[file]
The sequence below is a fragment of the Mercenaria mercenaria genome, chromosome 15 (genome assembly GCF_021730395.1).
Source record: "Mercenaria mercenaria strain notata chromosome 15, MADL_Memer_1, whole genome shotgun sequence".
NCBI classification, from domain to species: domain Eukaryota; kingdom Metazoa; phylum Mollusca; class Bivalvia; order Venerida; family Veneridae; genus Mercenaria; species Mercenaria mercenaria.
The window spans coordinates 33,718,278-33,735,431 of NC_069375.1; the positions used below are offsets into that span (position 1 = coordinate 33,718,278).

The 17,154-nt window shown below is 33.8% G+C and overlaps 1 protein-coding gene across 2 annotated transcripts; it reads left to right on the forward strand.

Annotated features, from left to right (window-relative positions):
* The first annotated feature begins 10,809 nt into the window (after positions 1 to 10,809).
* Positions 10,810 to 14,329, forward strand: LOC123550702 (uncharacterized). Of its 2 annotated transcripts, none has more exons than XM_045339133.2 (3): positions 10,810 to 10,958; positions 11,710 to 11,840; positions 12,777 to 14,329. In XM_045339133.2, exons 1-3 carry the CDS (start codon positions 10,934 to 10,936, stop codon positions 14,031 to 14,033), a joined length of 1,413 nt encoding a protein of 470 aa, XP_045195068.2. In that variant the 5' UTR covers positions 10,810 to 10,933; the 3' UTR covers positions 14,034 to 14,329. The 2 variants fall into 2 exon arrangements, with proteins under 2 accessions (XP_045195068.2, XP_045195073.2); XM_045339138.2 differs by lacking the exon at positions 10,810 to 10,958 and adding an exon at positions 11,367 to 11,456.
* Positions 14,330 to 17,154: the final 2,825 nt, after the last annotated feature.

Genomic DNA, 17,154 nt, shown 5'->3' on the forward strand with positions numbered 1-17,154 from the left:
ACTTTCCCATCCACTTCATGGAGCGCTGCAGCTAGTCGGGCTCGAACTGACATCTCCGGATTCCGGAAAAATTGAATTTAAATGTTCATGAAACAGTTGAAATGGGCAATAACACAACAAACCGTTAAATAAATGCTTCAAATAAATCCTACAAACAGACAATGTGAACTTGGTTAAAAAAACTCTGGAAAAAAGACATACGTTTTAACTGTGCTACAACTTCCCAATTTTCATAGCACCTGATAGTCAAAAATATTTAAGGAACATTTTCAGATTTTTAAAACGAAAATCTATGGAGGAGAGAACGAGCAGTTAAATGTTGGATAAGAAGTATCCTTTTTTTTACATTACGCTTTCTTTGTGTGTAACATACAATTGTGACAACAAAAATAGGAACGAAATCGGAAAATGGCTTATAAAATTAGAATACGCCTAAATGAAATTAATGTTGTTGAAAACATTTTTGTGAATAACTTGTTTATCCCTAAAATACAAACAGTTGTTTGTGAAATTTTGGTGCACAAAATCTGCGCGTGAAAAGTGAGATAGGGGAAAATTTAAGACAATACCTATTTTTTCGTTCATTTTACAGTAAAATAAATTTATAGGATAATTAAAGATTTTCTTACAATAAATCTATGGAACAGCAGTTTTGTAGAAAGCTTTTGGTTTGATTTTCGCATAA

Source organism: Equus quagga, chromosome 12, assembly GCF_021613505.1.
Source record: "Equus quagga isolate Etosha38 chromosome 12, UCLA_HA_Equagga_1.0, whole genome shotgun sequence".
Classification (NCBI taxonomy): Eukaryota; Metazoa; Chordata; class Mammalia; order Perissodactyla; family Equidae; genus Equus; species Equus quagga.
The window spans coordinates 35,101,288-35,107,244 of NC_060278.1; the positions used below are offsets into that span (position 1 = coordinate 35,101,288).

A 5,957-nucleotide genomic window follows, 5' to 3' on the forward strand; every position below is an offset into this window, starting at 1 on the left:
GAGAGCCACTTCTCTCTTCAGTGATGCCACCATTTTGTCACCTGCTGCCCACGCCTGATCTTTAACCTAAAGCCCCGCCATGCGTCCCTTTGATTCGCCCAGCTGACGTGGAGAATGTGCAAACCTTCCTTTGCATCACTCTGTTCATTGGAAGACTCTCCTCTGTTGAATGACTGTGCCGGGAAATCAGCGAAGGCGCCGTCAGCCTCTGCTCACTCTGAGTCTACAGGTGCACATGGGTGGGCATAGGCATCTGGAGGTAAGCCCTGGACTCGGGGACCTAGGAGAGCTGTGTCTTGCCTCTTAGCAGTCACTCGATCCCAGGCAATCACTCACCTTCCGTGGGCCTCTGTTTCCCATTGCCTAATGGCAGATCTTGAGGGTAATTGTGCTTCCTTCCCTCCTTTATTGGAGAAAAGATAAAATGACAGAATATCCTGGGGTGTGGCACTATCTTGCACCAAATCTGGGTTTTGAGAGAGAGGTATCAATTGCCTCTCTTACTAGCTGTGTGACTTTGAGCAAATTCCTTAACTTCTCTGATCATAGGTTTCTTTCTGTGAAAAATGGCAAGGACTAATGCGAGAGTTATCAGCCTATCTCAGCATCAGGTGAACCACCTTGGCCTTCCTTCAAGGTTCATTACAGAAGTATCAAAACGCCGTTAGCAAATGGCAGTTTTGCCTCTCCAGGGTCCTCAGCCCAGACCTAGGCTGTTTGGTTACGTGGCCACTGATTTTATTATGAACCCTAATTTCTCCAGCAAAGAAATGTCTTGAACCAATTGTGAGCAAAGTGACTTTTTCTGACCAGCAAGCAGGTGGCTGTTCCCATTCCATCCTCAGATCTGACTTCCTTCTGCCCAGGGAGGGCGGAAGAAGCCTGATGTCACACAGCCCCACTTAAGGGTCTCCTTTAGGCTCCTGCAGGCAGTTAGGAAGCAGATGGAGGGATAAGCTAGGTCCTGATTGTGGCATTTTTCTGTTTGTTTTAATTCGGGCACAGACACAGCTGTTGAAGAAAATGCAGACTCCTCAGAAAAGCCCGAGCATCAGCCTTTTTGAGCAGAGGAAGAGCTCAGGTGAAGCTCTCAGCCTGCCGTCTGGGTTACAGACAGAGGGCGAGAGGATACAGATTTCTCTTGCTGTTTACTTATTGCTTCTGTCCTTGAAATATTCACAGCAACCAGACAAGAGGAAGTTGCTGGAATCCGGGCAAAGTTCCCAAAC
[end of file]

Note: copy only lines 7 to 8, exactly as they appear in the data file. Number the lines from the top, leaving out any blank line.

* The first annotated feature begins 10,809 nt into the window (after positions 1 to 10,809).
* Positions 10,810 to 14,329, forward strand: LOC123550702 (uncharacterized). Of its 2 annotated transcripts, none has more exons than XM_045339133.2 (3): positions 10,810 to 10,958; positions 11,710 to 11,840; positions 12,777 to 14,329. In XM_045339133.2, exons 1-3 carry the CDS (start codon positions 10,934 to 10,936, stop codon positions 14,031 to 14,033), a joined length of 1,413 nt encoding a protein of 470 aa, XP_045195068.2. In that variant the 5' UTR covers positions 10,810 to 10,933; the 3' UTR covers positions 14,034 to 14,329. The 2 variants fall into 2 exon arrangements, with proteins under 2 accessions (XP_045195068.2, XP_045195073.2); XM_045339138.2 differs by lacking the exon at positions 10,810 to 10,958 and adding an exon at positions 11,367 to 11,456.